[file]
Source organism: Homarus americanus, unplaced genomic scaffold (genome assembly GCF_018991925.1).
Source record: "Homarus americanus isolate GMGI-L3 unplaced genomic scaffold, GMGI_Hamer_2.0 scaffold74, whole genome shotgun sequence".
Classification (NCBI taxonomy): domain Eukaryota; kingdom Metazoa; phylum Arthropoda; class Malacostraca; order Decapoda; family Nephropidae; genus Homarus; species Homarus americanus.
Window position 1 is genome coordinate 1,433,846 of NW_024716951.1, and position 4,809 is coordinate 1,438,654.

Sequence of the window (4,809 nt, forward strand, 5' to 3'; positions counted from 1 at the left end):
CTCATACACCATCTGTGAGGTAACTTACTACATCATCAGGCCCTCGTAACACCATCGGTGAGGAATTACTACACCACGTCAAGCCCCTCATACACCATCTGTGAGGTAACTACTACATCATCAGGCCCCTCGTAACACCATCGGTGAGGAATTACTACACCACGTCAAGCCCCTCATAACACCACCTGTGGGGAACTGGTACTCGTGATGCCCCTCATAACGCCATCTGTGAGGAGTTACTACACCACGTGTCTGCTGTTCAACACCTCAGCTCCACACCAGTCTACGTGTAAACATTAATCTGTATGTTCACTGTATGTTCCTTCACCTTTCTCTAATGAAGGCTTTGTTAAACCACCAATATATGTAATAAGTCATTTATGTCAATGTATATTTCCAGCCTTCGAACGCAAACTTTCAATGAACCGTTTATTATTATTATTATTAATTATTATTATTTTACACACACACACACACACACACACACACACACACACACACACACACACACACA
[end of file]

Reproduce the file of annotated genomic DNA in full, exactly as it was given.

Source organism: Homarus americanus, unplaced genomic scaffold (genome assembly GCF_018991925.1).
Source record: "Homarus americanus isolate GMGI-L3 unplaced genomic scaffold, GMGI_Hamer_2.0 scaffold74, whole genome shotgun sequence".
Classification (NCBI taxonomy): domain Eukaryota; kingdom Metazoa; phylum Arthropoda; class Malacostraca; order Decapoda; family Nephropidae; genus Homarus; species Homarus americanus.
Window position 1 is genome coordinate 1,433,846 of NW_024716951.1, and position 4,809 is coordinate 1,438,654.

Sequence of the window (4,809 nt, forward strand, 5' to 3'; positions counted from 1 at the left end):
CTCATACACCATCTGTGAGGTAACTTACTACATCATCAGGCCCTCGTAACACCATCGGTGAGGAATTACTACACCACGTCAAGCCCCTCATACACCATCTGTGAGGTAACTACTACATCATCAGGCCCCTCGTAACACCATCGGTGAGGAATTACTACACCACGTCAAGCCCCTCATAACACCACCTGTGGGGAACTGGTACTCGTGATGCCCCTCATAACGCCATCTGTGAGGAGTTACTACACCACGTGTCTGCTGTTCAACACCTCAGCTCCACACCAGTCTACGTGTAAACATTAATCTGTATGTTCACTGTATGTTCCTTCACCTTTCTCTAATGAAGGCTTTGTTAAACCACCAATATATGTAATAAGTCATTTATGTCAATGTATATTTCCAGCCTTCGAACGCAAACTTTCAATGAACCGTTTATTATTATTATTATTAATTATTATTATTTTACACACACACACACACACACACACACACACACACACACACACACACACACACA